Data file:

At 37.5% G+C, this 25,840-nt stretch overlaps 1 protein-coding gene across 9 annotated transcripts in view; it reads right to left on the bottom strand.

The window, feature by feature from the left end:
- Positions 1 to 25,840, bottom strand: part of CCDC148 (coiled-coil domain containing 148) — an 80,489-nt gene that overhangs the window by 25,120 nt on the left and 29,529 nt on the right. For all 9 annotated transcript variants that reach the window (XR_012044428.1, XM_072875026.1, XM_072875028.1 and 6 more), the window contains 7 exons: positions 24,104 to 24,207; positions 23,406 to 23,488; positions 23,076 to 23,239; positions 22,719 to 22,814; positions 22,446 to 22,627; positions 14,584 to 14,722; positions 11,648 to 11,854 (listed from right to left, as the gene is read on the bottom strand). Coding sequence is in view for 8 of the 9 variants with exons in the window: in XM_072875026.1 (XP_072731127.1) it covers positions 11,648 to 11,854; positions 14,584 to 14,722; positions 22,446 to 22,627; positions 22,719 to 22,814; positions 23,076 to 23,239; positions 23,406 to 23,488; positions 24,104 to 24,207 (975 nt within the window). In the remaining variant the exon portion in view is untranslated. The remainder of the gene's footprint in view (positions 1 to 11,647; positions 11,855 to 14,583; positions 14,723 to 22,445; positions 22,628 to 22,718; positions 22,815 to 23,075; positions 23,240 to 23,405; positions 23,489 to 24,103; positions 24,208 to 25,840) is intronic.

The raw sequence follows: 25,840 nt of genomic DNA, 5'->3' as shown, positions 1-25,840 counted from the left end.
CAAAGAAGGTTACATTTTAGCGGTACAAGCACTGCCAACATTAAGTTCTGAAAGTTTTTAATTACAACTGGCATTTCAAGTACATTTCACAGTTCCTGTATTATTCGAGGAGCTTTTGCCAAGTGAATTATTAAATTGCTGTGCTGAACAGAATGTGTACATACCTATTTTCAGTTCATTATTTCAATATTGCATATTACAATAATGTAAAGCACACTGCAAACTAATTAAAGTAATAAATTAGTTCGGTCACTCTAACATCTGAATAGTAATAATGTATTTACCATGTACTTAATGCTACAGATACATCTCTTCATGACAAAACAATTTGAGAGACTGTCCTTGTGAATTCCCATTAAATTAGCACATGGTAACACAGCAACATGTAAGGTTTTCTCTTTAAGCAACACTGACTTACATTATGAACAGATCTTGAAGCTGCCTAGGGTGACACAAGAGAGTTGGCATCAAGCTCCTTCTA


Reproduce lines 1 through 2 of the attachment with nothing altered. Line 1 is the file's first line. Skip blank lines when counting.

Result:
At 37.5% G+C, this 25,840-nt stretch overlaps 1 protein-coding gene across 9 annotated transcripts in view; it reads right to left on the bottom strand.

The window, feature by feature from the left end: